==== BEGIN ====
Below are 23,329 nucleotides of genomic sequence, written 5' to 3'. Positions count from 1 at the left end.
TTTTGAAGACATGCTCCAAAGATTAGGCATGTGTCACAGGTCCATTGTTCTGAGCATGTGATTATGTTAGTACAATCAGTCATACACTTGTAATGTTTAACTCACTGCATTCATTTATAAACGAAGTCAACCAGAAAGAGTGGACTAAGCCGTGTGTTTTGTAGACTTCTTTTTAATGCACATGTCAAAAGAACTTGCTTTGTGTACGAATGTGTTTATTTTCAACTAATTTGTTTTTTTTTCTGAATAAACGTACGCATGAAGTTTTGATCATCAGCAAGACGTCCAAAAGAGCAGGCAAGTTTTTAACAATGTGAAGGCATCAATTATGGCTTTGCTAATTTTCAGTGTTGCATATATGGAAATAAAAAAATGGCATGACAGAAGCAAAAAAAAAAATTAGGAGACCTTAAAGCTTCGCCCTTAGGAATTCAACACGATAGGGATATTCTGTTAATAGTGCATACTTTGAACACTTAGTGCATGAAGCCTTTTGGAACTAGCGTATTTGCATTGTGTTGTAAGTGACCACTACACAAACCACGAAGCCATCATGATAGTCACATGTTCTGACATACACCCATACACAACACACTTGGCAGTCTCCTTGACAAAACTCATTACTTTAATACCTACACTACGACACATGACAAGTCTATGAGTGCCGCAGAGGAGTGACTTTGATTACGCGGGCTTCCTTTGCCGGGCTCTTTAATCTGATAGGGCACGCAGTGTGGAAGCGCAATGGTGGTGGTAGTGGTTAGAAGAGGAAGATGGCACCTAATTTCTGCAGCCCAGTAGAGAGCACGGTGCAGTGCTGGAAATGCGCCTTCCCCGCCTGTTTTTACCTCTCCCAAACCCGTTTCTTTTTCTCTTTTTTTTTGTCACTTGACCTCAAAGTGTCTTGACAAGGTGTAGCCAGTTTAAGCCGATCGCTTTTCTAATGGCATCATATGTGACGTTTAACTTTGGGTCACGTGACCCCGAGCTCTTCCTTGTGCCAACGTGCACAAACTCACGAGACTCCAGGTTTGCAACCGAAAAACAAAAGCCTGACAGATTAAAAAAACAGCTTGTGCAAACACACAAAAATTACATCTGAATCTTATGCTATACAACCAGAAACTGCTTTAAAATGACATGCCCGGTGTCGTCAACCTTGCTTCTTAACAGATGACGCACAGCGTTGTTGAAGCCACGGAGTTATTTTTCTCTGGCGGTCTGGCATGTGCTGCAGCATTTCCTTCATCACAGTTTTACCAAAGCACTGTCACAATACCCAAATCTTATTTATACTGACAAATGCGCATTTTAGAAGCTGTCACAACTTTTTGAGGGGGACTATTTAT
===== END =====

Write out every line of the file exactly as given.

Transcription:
Below are 23,329 nucleotides of genomic sequence, written 5' to 3'. Positions count from 1 at the left end.
TTTTGAAGACATGCTCCAAAGATTAGGCATGTGTCACAGGTCCATTGTTCTGAGCATGTGATTATGTTAGTACAATCAGTCATACACTTGTAATGTTTAACTCACTGCATTCATTTATAAACGAAGTCAACCAGAAAGAGTGGACTAAGCCGTGTGTTTTGTAGACTTCTTTTTAATGCACATGTCAAAAGAACTTGCTTTGTGTACGAATGTGTTTATTTTCAACTAATTTGTTTTTTTTTCTGAATAAACGTACGCATGAAGTTTTGATCATCAGCAAGACGTCCAAAAGAGCAGGCAAGTTTTTAACAATGTGAAGGCATCAATTATGGCTTTGCTAATTTTCAGTGTTGCATATATGGAAATAAAAAAATGGCATGACAGAAGCAAAAAAAAAAATTAGGAGACCTTAAAGCTTCGCCCTTAGGAATTCAACACGATAGGGATATTCTGTTAATAGTGCATACTTTGAACACTTAGTGCATGAAGCCTTTTGGAACTAGCGTATTTGCATTGTGTTGTAAGTGACCACTACACAAACCACGAAGCCATCATGATAGTCACATGTTCTGACATACACCCATACACAACACACTTGGCAGTCTCCTTGACAAAACTCATTACTTTAATACCTACACTACGACACATGACAAGTCTATGAGTGCCGCAGAGGAGTGACTTTGATTACGCGGGCTTCCTTTGCCGGGCTCTTTAATCTGATAGGGCACGCAGTGTGGAAGCGCAATGGTGGTGGTAGTGGTTAGAAGAGGAAGATGGCACCTAATTTCTGCAGCCCAGTAGAGAGCACGGTGCAGTGCTGGAAATGCGCCTTCCCCGCCTGTTTTTACCTCTCCCAAACCCGTTTCTTTTTCTCTTTTTTTTTGTCACTTGACCTCAAAGTGTCTTGACAAGGTGTAGCCAGTTTAAGCCGATCGCTTTTCTAATGGCATCATATGTGACGTTTAACTTTGGGTCACGTGACCCCGAGCTCTTCCTTGTGCCAACGTGCACAAACTCACGAGACTCCAGGTTTGCAACCGAAAAACAAAAGCCTGACAGATTAAAAAAACAGCTTGTGCAAACACACAAAAATTACATCTGAATCTTATGCTATACAACCAGAAACTGCTTTAAAATGACATGCCCGGTGTCGTCAACCTTGCTTCTTAACAGATGACGCACAGCGTTGTTGAAGCCACGGAGTTATTTTTCTCTGGCGGTCTGGCATGTGCTGCAGCATTTCCTTCATCACAGTTTTACCAAAGCACTGTCACAATACCCAAATCTTATTTATACTGACAAATGCGCATTTTAGAAGCTGTCACAACTTTTTGAGGGGGACTATTTAT